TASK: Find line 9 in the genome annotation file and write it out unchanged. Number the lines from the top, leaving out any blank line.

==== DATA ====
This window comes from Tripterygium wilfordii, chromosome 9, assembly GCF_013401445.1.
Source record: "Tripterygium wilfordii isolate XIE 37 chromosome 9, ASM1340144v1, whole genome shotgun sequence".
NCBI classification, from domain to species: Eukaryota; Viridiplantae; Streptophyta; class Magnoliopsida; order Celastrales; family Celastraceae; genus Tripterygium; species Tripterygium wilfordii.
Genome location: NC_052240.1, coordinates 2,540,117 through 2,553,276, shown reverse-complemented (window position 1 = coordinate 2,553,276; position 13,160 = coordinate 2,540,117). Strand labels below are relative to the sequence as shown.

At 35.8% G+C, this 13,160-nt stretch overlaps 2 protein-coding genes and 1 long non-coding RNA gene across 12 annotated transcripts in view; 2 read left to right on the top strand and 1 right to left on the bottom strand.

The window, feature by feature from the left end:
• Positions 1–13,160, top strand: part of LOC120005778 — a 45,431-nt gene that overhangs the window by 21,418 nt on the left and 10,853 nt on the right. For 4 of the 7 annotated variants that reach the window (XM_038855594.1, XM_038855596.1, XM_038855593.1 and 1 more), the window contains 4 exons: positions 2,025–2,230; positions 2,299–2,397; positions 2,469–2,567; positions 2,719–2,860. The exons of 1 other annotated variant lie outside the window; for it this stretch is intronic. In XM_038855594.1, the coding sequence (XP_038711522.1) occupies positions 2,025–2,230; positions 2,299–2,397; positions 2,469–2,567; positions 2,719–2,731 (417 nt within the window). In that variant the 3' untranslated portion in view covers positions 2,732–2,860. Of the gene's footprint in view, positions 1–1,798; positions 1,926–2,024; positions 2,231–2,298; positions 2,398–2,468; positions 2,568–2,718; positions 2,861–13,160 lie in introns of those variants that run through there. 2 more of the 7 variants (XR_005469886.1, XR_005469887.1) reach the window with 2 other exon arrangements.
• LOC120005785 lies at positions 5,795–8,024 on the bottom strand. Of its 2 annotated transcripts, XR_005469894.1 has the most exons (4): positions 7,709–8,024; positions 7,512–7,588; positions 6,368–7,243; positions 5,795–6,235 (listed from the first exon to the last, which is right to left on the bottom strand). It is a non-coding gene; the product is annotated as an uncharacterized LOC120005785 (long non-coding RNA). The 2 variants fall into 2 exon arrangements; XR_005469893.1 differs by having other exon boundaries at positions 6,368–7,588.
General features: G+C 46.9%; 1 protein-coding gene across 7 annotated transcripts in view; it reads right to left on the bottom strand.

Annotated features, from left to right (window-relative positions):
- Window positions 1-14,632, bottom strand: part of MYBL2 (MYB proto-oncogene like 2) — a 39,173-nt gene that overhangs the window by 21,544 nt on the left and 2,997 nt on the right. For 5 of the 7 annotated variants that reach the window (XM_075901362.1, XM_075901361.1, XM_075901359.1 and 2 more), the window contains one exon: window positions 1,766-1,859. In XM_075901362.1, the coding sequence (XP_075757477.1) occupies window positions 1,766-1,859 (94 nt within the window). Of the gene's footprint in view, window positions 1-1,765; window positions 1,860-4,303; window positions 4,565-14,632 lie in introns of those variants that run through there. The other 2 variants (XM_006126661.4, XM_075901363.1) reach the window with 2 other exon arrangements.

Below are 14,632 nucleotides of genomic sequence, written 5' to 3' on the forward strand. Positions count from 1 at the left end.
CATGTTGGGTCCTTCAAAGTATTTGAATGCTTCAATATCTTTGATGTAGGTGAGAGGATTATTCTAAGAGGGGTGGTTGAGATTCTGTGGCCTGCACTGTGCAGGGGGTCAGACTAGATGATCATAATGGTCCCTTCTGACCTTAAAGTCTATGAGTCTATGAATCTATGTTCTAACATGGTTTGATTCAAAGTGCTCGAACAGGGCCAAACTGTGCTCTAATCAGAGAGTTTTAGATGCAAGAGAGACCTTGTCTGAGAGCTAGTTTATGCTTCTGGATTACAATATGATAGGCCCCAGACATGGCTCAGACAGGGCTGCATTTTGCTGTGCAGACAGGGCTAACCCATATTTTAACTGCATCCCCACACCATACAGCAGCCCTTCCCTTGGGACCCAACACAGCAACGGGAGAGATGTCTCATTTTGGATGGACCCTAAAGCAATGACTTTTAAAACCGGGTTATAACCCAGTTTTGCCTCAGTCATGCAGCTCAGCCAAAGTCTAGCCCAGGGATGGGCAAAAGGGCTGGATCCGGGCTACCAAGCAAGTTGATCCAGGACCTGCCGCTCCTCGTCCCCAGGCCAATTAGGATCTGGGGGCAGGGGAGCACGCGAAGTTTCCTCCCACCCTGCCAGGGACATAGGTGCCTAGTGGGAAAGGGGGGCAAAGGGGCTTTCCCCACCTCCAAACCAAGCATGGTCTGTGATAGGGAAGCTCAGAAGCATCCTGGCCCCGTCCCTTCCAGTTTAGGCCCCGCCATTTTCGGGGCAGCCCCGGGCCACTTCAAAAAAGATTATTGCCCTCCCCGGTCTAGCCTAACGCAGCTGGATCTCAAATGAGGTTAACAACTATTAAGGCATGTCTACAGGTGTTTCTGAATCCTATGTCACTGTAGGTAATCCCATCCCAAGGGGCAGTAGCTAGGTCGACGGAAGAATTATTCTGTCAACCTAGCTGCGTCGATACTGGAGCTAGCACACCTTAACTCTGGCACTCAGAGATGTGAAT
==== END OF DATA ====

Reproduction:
General features: G+C 46.9%; 1 protein-coding gene across 7 annotated transcripts in view; it reads right to left on the bottom strand.